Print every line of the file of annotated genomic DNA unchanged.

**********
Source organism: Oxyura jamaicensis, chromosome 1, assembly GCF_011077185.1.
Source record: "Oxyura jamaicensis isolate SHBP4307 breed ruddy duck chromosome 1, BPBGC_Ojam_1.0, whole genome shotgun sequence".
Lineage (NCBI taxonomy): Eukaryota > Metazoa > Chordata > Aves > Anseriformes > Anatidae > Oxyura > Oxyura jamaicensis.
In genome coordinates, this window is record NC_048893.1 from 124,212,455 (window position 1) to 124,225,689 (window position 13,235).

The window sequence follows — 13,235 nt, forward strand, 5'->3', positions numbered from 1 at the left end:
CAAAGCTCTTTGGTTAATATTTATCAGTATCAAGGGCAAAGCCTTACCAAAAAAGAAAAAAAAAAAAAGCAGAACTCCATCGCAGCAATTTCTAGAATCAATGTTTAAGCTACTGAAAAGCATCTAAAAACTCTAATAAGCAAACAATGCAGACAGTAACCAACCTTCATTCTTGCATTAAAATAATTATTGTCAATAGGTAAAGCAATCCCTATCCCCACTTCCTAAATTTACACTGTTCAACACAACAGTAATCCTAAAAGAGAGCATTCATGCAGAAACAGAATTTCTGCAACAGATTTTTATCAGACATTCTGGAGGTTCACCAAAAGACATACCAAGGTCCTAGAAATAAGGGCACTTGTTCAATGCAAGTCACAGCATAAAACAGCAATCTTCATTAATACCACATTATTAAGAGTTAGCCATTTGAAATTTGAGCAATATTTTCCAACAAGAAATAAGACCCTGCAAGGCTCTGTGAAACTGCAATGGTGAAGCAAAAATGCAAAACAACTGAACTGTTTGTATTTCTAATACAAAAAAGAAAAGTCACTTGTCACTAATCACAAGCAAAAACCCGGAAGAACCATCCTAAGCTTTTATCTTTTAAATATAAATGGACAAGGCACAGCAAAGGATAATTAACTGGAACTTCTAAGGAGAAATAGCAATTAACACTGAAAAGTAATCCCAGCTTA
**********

Source organism: Oxyura jamaicensis, chromosome 1, assembly GCF_011077185.1.
Source record: "Oxyura jamaicensis isolate SHBP4307 breed ruddy duck chromosome 1, BPBGC_Ojam_1.0, whole genome shotgun sequence".
Lineage (NCBI taxonomy): Eukaryota > Metazoa > Chordata > Aves > Anseriformes > Anatidae > Oxyura > Oxyura jamaicensis.
In genome coordinates, this window is record NC_048893.1 from 124,212,455 (window position 1) to 124,225,689 (window position 13,235).

The window sequence follows — 13,235 nt, forward strand, 5'->3', positions numbered from 1 at the left end:
CAAAGCTCTTTGGTTAATATTTATCAGTATCAAGGGCAAAGCCTTACCAAAAAAGAAAAAAAAAAAAAGCAGAACTCCATCGCAGCAATTTCTAGAATCAATGTTTAAGCTACTGAAAAGCATCTAAAAACTCTAATAAGCAAACAATGCAGACAGTAACCAACCTTCATTCTTGCATTAAAATAATTATTGTCAATAGGTAAAGCAATCCCTATCCCCACTTCCTAAATTTACACTGTTCAACACAACAGTAATCCTAAAAGAGAGCATTCATGCAGAAACAGAATTTCTGCAACAGATTTTTATCAGACATTCTGGAGGTTCACCAAAAGACATACCAAGGTCCTAGAAATAAGGGCACTTGTTCAATGCAAGTCACAGCATAAAACAGCAATCTTCATTAATACCACATTATTAAGAGTTAGCCATTTGAAATTTGAGCAATATTTTCCAACAAGAAATAAGACCCTGCAAGGCTCTGTGAAACTGCAATGGTGAAGCAAAAATGCAAAACAACTGAACTGTTTGTATTTCTAATACAAAAAAGAAAAGTCACTTGTCACTAATCACAAGCAAAAACCCGGAAGAACCATCCTAAGCTTTTATCTTTTAAATATAAATGGACAAGGCACAGCAAAGGATAATTAACTGGAACTTCTAAGGAGAAATAGCAATTAACACTGAAAAGTAATCCCAGCTTA